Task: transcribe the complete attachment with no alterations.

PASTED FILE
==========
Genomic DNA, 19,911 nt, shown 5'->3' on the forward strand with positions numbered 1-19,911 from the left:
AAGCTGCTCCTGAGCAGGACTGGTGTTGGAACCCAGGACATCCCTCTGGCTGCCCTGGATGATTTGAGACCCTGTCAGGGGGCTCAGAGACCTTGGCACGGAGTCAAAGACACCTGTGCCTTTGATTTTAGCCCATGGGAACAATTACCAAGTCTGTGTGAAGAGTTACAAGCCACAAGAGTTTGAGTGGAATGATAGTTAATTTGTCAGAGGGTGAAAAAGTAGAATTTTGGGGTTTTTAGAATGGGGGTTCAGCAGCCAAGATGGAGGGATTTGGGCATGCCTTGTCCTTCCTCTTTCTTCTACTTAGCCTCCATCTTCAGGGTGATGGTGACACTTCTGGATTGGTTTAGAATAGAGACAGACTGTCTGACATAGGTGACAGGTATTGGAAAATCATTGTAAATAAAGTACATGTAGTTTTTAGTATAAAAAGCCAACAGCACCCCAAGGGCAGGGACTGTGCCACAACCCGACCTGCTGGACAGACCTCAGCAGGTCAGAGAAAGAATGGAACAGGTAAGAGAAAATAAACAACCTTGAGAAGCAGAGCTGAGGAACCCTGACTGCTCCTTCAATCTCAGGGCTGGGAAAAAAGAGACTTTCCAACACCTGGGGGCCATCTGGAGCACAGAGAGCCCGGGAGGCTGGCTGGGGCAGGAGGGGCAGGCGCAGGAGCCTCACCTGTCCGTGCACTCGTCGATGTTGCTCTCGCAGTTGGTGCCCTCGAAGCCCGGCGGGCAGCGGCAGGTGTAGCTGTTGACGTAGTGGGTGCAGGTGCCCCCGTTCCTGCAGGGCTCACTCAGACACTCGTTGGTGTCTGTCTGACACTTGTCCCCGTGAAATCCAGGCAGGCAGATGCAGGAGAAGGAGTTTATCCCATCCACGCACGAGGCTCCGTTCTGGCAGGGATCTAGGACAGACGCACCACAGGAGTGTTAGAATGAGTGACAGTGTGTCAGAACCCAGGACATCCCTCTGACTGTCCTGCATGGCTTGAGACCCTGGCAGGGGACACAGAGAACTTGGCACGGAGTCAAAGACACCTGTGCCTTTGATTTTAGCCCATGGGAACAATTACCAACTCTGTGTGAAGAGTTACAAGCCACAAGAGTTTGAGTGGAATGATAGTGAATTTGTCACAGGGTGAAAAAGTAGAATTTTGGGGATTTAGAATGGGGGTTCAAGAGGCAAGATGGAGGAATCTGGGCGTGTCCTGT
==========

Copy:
Genomic DNA, 19,911 nt, shown 5'->3' on the forward strand with positions numbered 1-19,911 from the left:
AAGCTGCTCCTGAGCAGGACTGGTGTTGGAACCCAGGACATCCCTCTGGCTGCCCTGGATGATTTGAGACCCTGTCAGGGGGCTCAGAGACCTTGGCACGGAGTCAAAGACACCTGTGCCTTTGATTTTAGCCCATGGGAACAATTACCAAGTCTGTGTGAAGAGTTACAAGCCACAAGAGTTTGAGTGGAATGATAGTTAATTTGTCAGAGGGTGAAAAAGTAGAATTTTGGGGTTTTTAGAATGGGGGTTCAGCAGCCAAGATGGAGGGATTTGGGCATGCCTTGTCCTTCCTCTTTCTTCTACTTAGCCTCCATCTTCAGGGTGATGGTGACACTTCTGGATTGGTTTAGAATAGAGACAGACTGTCTGACATAGGTGACAGGTATTGGAAAATCATTGTAAATAAAGTACATGTAGTTTTTAGTATAAAAAGCCAACAGCACCCCAAGGGCAGGGACTGTGCCACAACCCGACCTGCTGGACAGACCTCAGCAGGTCAGAGAAAGAATGGAACAGGTAAGAGAAAATAAACAACCTTGAGAAGCAGAGCTGAGGAACCCTGACTGCTCCTTCAATCTCAGGGCTGGGAAAAAAGAGACTTTCCAACACCTGGGGGCCATCTGGAGCACAGAGAGCCCGGGAGGCTGGCTGGGGCAGGAGGGGCAGGCGCAGGAGCCTCACCTGTCCGTGCACTCGTCGATGTTGCTCTCGCAGTTGGTGCCCTCGAAGCCCGGCGGGCAGCGGCAGGTGTAGCTGTTGACGTAGTGGGTGCAGGTGCCCCCGTTCCTGCAGGGCTCACTCAGACACTCGTTGGTGTCTGTCTGACACTTGTCCCCGTGAAATCCAGGCAGGCAGATGCAGGAGAAGGAGTTTATCCCATCCACGCACGAGGCTCCGTTCTGGCAGGGATCTAGGACAGACGCACCACAGGAGTGTTAGAATGAGTGACAGTGTGTCAGAACCCAGGACATCCCTCTGACTGTCCTGCATGGCTTGAGACCCTGGCAGGGGACACAGAGAACTTGGCACGGAGTCAAAGACACCTGTGCCTTTGATTTTAGCCCATGGGAACAATTACCAACTCTGTGTGAAGAGTTACAAGCCACAAGAGTTTGAGTGGAATGATAGTGAATTTGTCACAGGGTGAAAAAGTAGAATTTTGGGGATTTAGAATGGGGGTTCAAGAGGCAAGATGGAGGAATCTGGGCGTGTCCTGT